You step onto the worn stone, wondering how many others have walked through these doors hoping the same, and if in a year’s time you’ll be able to submit to agents. Surely this degree has to be more successful than the last? It’s practising what you love. Crafting a skill that will enable you to communicate in a powerful way.
This is it. And you know as sure as blood runs through your veins that writing is what you’re meant to do because of your background.
So a month ago you started a story about something familiar, forcing readers to look at lives like the ones you know.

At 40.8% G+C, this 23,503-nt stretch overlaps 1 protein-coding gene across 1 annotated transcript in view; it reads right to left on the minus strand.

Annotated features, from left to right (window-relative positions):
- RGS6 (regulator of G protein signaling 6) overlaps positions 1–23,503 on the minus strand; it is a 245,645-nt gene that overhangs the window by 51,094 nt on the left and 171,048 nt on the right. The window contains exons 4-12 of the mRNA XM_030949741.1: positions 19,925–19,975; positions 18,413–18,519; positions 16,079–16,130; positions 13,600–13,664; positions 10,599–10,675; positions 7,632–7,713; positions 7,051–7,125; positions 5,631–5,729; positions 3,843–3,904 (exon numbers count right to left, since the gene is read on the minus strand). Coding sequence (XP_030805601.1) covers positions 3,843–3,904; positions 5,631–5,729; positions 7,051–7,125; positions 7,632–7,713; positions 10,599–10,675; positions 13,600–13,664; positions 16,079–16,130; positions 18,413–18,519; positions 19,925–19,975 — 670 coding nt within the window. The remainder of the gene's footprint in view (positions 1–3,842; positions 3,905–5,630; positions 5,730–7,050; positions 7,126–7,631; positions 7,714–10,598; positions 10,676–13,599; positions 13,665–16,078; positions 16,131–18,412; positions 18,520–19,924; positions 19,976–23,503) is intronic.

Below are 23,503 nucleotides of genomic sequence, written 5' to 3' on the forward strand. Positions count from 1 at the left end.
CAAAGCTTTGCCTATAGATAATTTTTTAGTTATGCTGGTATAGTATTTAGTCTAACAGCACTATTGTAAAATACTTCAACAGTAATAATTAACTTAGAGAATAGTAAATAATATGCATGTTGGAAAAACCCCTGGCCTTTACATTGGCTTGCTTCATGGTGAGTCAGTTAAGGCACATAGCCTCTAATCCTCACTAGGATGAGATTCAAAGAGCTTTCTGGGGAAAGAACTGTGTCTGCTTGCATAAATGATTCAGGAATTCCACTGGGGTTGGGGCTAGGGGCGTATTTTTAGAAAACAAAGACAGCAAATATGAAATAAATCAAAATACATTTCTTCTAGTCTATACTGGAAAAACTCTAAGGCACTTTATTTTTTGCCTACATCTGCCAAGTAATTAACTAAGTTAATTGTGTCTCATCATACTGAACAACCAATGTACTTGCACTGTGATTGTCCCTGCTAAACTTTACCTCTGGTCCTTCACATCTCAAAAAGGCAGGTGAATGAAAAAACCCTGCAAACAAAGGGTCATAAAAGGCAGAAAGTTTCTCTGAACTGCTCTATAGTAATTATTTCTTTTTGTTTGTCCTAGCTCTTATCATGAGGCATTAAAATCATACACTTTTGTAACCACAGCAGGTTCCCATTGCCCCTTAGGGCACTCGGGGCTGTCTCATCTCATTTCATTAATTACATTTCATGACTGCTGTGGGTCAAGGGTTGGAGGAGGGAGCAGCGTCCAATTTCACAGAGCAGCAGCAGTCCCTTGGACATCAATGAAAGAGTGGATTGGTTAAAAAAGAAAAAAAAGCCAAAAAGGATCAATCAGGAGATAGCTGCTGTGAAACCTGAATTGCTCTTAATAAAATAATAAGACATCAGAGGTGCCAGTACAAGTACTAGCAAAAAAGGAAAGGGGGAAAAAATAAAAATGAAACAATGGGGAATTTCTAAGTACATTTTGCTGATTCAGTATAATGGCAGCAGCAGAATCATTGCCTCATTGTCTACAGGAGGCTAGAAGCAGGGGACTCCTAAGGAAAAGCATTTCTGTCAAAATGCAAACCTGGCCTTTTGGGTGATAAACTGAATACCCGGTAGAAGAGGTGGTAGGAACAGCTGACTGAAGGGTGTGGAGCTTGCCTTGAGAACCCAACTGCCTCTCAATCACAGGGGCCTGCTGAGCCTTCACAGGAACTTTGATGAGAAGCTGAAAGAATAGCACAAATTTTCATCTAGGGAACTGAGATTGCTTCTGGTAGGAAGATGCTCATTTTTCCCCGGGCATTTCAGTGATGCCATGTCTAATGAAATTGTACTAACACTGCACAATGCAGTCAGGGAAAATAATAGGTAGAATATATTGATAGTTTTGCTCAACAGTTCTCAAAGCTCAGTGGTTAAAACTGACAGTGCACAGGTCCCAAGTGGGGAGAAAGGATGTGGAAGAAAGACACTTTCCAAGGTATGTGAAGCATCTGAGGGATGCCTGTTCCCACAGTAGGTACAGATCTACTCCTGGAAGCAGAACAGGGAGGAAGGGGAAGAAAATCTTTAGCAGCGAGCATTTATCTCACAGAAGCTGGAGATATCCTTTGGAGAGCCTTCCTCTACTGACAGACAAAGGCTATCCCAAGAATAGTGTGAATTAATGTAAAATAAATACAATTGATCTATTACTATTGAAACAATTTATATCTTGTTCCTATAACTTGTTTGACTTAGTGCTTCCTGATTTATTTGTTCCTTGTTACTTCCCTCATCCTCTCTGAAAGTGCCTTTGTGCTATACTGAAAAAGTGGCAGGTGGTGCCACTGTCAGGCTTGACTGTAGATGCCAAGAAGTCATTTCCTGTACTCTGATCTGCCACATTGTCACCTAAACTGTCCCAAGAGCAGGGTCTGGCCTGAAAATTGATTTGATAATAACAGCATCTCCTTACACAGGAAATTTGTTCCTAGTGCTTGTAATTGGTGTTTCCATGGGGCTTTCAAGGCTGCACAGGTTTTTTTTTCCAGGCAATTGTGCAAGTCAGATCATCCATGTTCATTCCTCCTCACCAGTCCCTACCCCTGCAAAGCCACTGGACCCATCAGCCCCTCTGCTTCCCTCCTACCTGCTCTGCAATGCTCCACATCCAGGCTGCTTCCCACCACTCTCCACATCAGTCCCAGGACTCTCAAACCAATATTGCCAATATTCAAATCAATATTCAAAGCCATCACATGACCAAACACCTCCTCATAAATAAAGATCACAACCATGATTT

Karla, from Somerset, decided to write seriously in January 2016. Along with a bachelor’s degree in psychology she has worked in various environments supporting teens and is interested in the motivations of people and barriers they face. She decided to write about topics she knew and issues experienced in her social demographic because she felt there was a gap in current literature. Her first novel draws attention to the reality some young people face who are, unfairly, labelled. Of her first draft, completed on the Bath Spa MA, Lucy English described it a ‘dark piece of social realism.’ Karla graduated in 2017 and is currently working on the second draft. Until her website is finished and published, Karla can be contacted by email: firstname.lastname@example.org or on Twitter @KarlaNeblett